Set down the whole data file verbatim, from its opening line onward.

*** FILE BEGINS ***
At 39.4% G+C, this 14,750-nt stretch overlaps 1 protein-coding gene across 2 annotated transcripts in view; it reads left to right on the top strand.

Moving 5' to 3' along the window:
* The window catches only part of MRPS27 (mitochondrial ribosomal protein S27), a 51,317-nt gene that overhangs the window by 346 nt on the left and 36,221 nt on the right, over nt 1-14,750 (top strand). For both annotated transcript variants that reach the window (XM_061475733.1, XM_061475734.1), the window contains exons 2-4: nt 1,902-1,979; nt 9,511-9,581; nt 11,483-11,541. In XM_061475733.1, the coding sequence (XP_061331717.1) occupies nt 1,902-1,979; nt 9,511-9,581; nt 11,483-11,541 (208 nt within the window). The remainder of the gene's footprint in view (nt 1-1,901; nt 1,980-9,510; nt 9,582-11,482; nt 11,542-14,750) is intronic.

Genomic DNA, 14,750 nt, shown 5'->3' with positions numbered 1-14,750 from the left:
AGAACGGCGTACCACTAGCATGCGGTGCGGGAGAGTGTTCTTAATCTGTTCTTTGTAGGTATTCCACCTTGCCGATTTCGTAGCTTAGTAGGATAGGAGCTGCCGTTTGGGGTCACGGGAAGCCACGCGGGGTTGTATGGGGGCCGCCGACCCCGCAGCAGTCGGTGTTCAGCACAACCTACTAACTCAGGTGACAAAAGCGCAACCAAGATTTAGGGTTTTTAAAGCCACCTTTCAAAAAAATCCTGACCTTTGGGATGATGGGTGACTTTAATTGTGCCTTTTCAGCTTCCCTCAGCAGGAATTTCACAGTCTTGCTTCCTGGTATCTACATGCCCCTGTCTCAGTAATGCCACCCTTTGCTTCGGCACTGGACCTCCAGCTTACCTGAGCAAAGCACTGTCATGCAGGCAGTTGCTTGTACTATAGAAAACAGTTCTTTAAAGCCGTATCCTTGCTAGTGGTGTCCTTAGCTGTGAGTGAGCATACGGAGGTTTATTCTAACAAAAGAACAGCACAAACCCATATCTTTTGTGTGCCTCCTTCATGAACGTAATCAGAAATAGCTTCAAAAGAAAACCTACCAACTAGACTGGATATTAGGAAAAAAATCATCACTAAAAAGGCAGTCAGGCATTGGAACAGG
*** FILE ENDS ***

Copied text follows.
At 39.4% G+C, this 14,750-nt stretch overlaps 1 protein-coding gene across 2 annotated transcripts in view; it reads left to right on the top strand.

Moving 5' to 3' along the window:
* The window catches only part of MRPS27 (mitochondrial ribosomal protein S27), a 51,317-nt gene that overhangs the window by 346 nt on the left and 36,221 nt on the right, over nt 1-14,750 (top strand). For both annotated transcript variants that reach the window (XM_061475733.1, XM_061475734.1), the window contains exons 2-4: nt 1,902-1,979; nt 9,511-9,581; nt 11,483-11,541. In XM_061475733.1, the coding sequence (XP_061331717.1) occupies nt 1,902-1,979; nt 9,511-9,581; nt 11,483-11,541 (208 nt within the window). The remainder of the gene's footprint in view (nt 1-1,901; nt 1,980-9,510; nt 9,582-11,482; nt 11,542-14,750) is intronic.

Genomic DNA, 14,750 nt, shown 5'->3' with positions numbered 1-14,750 from the left:
AGAACGGCGTACCACTAGCATGCGGTGCGGGAGAGTGTTCTTAATCTGTTCTTTGTAGGTATTCCACCTTGCCGATTTCGTAGCTTAGTAGGATAGGAGCTGCCGTTTGGGGTCACGGGAAGCCACGCGGGGTTGTATGGGGGCCGCCGACCCCGCAGCAGTCGGTGTTCAGCACAACCTACTAACTCAGGTGACAAAAGCGCAACCAAGATTTAGGGTTTTTAAAGCCACCTTTCAAAAAAATCCTGACCTTTGGGATGATGGGTGACTTTAATTGTGCCTTTTCAGCTTCCCTCAGCAGGAATTTCACAGTCTTGCTTCCTGGTATCTACATGCCCCTGTCTCAGTAATGCCACCCTTTGCTTCGGCACTGGACCTCCAGCTTACCTGAGCAAAGCACTGTCATGCAGGCAGTTGCTTGTACTATAGAAAACAGTTCTTTAAAGCCGTATCCTTGCTAGTGGTGTCCTTAGCTGTGAGTGAGCATACGGAGGTTTATTCTAACAAAAGAACAGCACAAACCCATATCTTTTGTGTGCCTCCTTCATGAACGTAATCAGAAATAGCTTCAAAAGAAAACCTACCAACTAGACTGGATATTAGGAAAAAAATCATCACTAAAAAGGCAGTCAGGCATTGGAACAGG